There are many good things about moving to Mass. And while getting high-quality healthcare may not be as fun as spending a day at the beach, it’s essential to keep that in mind when making a move. Here’s our guide to what you need to know.

What type of healthcare system does Mass have?

Massachusetts has a universal public health care system: all Mass residents are entitled to health care subsidised by the government organisation. About half the country has private health insurance in addition to this.

They cover a large proportion of basic costs, although it is not always provided in advance – it may have to be paid for, and money-back claimed. 

You may decide to purchase group health insurance to have a broader range of available healthcare options.

Finding out whether private health insurance is likely to benefit your health and financial situation, and learning about the different types available, can help you make a decision.

What is private health insurance, and how does it work?

Patients with private health insurance will be handled as if they were private patients. You can also pay for treatments that some policies don’t cover, like physical therapy, dentistry, and optical (vision treatment).

For example, with private health insurance, you may choose your doctor, receive treatment in a private hospital, or as a private patient in a public hospital. In some situations, it may mean they treat you faster.

If you want private health insurance, you must purchase a policy from a registered health insurer and pay regular premiums to stay covered.

It is not necessary to have private health insurance. All Massachusetts residents have access to health care through our services. No indication having private health insurance improves your health or hires better physicians and nurses.

You will probably have to pay a “gap” fee. This is the difference between the doctor charges and the combined coverage provided by the policy company and your health insurer.

Where to get affordable insurance

Check out the state’s health insurance website, Massachusetts Health Connector, known throughout the state. It is a state agency that assists Massachusetts residents in obtaining adequate health insurance coverage to escape the state’s health insurance penalty.

And Mark Feldman provides low-cost and other plans that meet minimum coverage requirements and are approved by the state for quality and affordability.

Limits to tax penalties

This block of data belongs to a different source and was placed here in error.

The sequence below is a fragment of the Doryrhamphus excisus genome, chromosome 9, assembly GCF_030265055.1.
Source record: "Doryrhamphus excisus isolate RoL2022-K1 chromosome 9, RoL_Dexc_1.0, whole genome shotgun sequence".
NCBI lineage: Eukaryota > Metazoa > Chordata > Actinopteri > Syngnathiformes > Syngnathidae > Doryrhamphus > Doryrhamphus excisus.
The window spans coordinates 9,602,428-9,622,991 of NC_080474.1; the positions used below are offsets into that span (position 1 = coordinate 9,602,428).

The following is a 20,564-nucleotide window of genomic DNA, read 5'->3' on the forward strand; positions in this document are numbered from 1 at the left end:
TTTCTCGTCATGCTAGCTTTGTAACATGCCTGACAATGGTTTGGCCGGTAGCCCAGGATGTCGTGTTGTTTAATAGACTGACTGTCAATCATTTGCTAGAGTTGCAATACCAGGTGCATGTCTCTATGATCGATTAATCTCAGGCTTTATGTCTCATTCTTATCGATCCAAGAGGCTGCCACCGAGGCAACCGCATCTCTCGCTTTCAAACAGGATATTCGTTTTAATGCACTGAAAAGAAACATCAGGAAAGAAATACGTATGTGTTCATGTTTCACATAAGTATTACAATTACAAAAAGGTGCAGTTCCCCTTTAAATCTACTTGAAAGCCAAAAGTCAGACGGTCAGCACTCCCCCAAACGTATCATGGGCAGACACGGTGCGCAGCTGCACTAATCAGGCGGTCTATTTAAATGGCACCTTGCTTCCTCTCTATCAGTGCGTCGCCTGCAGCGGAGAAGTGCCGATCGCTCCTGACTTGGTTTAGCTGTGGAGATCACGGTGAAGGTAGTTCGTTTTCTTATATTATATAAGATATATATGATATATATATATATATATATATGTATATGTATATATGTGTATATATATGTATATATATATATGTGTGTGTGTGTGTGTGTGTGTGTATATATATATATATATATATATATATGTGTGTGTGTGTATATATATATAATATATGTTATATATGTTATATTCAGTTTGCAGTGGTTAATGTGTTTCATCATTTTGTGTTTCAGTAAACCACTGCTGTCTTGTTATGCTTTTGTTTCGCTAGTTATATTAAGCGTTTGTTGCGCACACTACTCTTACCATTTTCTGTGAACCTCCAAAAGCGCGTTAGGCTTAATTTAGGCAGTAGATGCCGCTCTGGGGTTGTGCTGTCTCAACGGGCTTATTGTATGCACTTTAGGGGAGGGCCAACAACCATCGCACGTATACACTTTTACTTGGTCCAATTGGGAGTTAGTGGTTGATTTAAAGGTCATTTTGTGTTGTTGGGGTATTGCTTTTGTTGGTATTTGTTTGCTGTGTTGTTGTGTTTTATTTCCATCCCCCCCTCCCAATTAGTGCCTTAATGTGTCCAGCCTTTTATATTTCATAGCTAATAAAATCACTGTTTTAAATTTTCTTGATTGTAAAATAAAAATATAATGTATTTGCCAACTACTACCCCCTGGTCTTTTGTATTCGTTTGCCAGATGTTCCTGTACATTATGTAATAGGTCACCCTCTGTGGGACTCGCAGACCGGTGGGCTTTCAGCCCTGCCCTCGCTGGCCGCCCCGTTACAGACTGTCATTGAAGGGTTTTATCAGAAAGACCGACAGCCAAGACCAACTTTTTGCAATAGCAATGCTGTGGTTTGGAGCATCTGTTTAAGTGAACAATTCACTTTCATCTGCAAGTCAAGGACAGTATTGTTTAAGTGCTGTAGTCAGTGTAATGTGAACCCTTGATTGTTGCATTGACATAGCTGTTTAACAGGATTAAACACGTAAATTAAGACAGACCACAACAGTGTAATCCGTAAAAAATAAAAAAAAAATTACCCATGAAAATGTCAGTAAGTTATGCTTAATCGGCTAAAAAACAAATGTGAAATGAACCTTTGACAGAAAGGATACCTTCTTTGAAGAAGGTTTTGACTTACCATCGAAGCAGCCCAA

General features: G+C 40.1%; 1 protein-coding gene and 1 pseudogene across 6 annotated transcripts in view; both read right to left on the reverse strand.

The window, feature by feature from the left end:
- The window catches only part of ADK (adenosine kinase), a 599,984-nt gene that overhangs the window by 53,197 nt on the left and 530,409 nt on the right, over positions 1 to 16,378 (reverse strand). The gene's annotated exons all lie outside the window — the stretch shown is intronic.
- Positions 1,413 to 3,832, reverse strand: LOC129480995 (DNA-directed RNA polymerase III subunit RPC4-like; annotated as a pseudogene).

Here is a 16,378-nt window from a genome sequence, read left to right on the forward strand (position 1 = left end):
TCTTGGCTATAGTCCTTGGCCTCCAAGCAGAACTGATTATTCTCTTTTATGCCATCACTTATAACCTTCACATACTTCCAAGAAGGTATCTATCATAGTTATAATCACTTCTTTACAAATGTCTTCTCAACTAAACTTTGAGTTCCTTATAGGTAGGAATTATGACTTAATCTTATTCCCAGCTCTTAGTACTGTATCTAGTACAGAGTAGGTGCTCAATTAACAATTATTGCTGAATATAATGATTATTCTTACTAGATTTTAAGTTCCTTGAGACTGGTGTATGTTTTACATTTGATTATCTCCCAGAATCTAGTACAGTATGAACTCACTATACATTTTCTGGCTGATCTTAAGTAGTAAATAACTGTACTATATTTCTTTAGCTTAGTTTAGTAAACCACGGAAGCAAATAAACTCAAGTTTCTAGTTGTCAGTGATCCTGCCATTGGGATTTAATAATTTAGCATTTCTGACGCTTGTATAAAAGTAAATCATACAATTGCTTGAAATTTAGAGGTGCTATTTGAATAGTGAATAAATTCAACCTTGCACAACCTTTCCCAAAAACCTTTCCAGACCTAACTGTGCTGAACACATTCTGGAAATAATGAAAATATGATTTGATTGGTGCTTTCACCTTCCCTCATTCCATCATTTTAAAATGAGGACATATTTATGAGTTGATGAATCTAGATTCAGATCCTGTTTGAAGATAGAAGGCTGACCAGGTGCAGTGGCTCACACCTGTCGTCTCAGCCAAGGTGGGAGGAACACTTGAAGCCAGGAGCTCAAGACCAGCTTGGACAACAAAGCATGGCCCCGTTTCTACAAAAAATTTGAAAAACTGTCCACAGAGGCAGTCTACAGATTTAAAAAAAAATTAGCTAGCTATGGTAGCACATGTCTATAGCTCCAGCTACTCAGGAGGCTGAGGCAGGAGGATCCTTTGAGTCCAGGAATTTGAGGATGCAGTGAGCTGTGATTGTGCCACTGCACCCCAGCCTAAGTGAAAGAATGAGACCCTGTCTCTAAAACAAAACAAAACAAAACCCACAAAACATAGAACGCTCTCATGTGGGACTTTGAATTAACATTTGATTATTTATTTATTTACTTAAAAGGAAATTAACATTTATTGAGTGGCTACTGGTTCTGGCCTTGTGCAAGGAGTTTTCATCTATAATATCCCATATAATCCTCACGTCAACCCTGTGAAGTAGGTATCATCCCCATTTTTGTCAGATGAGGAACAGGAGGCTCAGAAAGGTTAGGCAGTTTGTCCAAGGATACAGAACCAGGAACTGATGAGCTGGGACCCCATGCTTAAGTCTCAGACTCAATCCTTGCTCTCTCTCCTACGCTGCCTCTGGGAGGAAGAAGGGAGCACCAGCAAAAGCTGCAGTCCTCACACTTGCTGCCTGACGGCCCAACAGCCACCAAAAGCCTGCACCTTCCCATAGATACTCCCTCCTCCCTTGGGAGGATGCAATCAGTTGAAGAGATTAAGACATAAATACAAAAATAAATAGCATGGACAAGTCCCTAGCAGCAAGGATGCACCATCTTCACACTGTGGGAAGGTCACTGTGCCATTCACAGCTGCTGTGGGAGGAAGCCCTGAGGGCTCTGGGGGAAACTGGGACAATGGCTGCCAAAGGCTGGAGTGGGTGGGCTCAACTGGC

You must pay any penalties due to lack of insurance when you file your Massachusetts income tax return. By law, penalty amounts cannot exceed 50% of the least expensive monthly insurance premium you would have qualified for through the company. Still, each month, the penalty is imposed that you do not have coverage during the tax year. 

A gap in insurance coverage of three consecutive months or less is not penalised.

Each year, the state sets affordability standards that determine whether individuals and families can afford health insurance based on their income. You are not subject to the Massachusetts health insurance penalty if you cannot afford health insurance according to these standards. This provision generally covers those with incomes equal to or less than 150% of the federal poverty level.

You can appeal the fine.

Massachusetts provides an appeal process if you are fined but couldn’t get coverage. Usually, this means that you had a hardship, which may include:

  • Abandonment
  • Eviction
  • Mortgage’s trial
  • Domestic violence
  • Death of a spouse or family member
  • Other difficulties may also qualify. 
  • The state provides a complete list on its website.

The fine will not be charged while your appeal is pending.

Religious belief exemption

A religious exemption is available to anyone whose faith provides a basis for not purchasing health insurance coverage but could still be subject to a penalty if you claim a religious exemption and received medical care during the tax year. It is determined that there could be health insurance provided. Preventive dental care, immunisations, and physical exams required by your employer are not considered medical care for this exemption.